Raising Boys In A New Kind Of World

Raising Boys In A New Kind Of World

Book - 2011
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More than ever before boys need guidance, and this book will guide parents on all subjects, such as bullying, discipline, and homework.



From video games to the Internet, technology and popular culture are having a profound effect on today's boys. Boys need guidance more than ever. But how can we help them do better in school? How can we keep the lines of communication open?

Raising Boys in a New Kind of World is a passionate call for greater empathy. The more we know about boys, the more realistic our expectations of them will be. We need to stop seeing normal boy behaviour as a problem and learn to understand a boy's need for movement, his unique learning styles, and his personal methods of communicating.

Michael Reist writes from the front lines. As a classroom teacher for more than 30 years and the father of three boys, he has seen first-hand the effects that changes in modern culture are having on boys. Raising Boys in a New Kind of World is an inspiring and entertaining collection of positive, practical advice on many topics, including discipline, homework, video games, and bullying, and provides numerous tips on how to communicate with boys.

Publisher: Toronto : Dundurn Press, 2011.
ISBN: 9781459700437
1459700430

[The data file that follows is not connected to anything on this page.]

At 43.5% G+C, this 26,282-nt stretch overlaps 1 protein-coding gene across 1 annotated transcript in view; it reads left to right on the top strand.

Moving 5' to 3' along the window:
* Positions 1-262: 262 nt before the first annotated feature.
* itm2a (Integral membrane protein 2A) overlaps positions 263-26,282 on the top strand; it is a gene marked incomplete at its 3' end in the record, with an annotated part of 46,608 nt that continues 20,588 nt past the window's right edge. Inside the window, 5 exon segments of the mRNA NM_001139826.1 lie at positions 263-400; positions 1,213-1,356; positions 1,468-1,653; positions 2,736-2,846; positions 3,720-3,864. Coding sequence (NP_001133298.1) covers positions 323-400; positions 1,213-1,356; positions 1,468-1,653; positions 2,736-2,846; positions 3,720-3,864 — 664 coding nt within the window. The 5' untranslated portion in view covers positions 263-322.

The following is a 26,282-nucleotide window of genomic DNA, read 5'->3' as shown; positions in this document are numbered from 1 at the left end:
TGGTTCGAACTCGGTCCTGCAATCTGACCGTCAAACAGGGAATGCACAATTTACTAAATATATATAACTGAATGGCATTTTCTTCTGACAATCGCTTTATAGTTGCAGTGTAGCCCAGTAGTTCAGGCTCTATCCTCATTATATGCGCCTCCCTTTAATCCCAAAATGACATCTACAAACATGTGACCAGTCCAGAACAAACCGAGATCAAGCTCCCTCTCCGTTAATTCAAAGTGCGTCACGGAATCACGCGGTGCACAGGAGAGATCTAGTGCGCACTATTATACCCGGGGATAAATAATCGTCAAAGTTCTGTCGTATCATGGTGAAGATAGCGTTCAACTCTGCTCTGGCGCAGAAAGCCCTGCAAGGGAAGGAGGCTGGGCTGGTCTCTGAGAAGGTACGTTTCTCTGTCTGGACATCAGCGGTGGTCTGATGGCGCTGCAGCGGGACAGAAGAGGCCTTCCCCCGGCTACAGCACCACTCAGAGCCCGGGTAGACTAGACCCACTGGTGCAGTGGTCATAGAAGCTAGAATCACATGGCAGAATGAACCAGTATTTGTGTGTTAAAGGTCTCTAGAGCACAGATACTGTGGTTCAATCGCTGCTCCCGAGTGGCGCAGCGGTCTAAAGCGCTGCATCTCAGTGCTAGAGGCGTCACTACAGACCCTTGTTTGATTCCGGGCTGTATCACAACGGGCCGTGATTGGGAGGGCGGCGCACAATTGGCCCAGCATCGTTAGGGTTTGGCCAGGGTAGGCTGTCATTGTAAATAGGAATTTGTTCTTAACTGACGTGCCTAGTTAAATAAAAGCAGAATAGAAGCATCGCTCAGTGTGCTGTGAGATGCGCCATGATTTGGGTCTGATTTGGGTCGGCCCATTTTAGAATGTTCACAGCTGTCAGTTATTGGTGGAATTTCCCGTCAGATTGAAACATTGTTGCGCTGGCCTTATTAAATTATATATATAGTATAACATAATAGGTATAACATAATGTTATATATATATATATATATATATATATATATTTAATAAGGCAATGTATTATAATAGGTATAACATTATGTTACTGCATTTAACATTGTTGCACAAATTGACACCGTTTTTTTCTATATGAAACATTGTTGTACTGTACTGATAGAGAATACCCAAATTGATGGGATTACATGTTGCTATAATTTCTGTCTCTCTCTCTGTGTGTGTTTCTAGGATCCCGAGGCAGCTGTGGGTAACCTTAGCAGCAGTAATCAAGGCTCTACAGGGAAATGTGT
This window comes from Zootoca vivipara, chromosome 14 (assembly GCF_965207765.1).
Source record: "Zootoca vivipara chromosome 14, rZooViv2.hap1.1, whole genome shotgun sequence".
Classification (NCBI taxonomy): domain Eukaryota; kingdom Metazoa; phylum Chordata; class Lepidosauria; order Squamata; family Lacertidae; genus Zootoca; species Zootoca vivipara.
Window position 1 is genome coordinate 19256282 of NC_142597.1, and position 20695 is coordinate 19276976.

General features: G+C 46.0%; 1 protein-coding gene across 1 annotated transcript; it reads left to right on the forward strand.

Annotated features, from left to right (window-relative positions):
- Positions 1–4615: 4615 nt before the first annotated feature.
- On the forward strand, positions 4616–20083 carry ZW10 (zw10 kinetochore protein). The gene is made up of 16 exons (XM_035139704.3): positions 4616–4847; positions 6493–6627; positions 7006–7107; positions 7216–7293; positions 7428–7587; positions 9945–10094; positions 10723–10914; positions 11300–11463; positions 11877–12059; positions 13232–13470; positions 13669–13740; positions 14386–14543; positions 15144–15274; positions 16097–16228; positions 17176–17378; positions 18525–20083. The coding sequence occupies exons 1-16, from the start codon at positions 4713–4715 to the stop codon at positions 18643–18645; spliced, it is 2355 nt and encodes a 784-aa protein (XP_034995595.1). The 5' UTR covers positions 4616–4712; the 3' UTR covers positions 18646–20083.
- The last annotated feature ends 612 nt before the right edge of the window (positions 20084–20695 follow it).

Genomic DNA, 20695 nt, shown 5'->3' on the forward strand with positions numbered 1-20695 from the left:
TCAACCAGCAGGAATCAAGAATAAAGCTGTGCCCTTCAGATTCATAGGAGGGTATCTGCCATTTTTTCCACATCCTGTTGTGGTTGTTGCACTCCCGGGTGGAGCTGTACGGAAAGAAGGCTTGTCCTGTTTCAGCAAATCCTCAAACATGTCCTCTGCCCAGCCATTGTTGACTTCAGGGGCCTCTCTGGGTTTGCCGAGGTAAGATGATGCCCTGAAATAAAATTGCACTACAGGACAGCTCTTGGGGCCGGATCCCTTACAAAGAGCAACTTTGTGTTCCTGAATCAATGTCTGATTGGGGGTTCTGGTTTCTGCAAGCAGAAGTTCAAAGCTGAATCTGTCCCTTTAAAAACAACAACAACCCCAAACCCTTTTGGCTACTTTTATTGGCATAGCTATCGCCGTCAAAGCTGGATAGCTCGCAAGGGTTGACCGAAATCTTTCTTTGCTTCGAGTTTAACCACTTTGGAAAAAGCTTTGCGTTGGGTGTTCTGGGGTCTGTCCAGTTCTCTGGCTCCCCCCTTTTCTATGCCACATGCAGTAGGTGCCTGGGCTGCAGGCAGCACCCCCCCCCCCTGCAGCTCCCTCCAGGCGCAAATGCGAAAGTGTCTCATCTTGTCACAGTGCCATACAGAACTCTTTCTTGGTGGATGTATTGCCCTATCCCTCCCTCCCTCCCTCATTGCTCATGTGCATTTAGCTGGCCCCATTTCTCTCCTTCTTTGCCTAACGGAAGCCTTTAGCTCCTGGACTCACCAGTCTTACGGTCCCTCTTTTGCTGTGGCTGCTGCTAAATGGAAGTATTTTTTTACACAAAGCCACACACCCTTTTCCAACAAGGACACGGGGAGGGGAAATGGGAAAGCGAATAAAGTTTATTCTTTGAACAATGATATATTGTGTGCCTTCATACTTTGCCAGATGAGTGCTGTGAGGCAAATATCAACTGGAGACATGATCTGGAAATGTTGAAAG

Characteristics: 304 p.

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ksoles Jan 24, 2012

In "Raising Boys in a New Kind of World" Michael Reist encourages a retooled approach to rearing boys in a media-saturated culture. While he admits that screen time contributes to boys falling behind in school, he also outlines the benefits of video games: allowing kids to relieve stress, offering an outlet for aggression and fostering bonding through shared activity.

After a slow and tedious introduction, Reist explains boys' year-and-a-half difference in both biological and cognitive development compared with girls - how it can cause social discomfort and a poor educational experience. He writes that boys have a love and need for movement and prefer actions over words; much like a computer going into sleep mode, the male brain can act in a similar way when it's not stimulated.

Unfortunately, the chapters covering technology and social media, the central themes of Reist's book, felt the least relevant to my own parenting. I much preferred Reist's general discussion of child psychology and his advice on connecting with boys: "I think one of the greatest gifts we can give the child is freedom to live their [sic] own lives in whatever path they choose."

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